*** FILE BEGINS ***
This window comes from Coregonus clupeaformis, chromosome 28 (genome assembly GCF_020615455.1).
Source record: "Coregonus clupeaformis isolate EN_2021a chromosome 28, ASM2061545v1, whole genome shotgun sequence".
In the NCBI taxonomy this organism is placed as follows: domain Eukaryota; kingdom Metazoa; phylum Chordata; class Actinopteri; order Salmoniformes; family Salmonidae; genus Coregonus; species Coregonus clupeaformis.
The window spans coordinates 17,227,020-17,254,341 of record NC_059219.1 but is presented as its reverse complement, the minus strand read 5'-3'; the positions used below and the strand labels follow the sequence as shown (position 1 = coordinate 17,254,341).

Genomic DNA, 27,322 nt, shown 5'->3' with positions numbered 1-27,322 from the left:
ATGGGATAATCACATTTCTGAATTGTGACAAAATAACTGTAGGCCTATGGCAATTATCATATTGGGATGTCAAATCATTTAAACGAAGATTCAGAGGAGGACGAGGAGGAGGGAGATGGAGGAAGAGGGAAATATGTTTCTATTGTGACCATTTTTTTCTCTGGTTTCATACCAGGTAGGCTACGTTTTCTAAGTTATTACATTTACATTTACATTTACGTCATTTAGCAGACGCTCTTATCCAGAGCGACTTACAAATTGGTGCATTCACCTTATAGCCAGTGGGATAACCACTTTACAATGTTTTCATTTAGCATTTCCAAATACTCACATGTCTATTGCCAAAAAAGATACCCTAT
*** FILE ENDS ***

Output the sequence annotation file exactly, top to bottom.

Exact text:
This window comes from Coregonus clupeaformis, chromosome 28 (genome assembly GCF_020615455.1).
Source record: "Coregonus clupeaformis isolate EN_2021a chromosome 28, ASM2061545v1, whole genome shotgun sequence".
In the NCBI taxonomy this organism is placed as follows: domain Eukaryota; kingdom Metazoa; phylum Chordata; class Actinopteri; order Salmoniformes; family Salmonidae; genus Coregonus; species Coregonus clupeaformis.
The window spans coordinates 17,227,020-17,254,341 of record NC_059219.1 but is presented as its reverse complement, the minus strand read 5'-3'; the positions used below and the strand labels follow the sequence as shown (position 1 = coordinate 17,254,341).

Genomic DNA, 27,322 nt, shown 5'->3' with positions numbered 1-27,322 from the left:
ATGGGATAATCACATTTCTGAATTGTGACAAAATAACTGTAGGCCTATGGCAATTATCATATTGGGATGTCAAATCATTTAAACGAAGATTCAGAGGAGGACGAGGAGGAGGGAGATGGAGGAAGAGGGAAATATGTTTCTATTGTGACCATTTTTTTCTCTGGTTTCATACCAGGTAGGCTACGTTTTCTAAGTTATTACATTTACATTTACATTTACGTCATTTAGCAGACGCTCTTATCCAGAGCGACTTACAAATTGGTGCATTCACCTTATAGCCAGTGGGATAACCACTTTACAATGTTTTCATTTAGCATTTCCAAATACTCACATGTCTATTGCCAAAAAAGATACCCTAT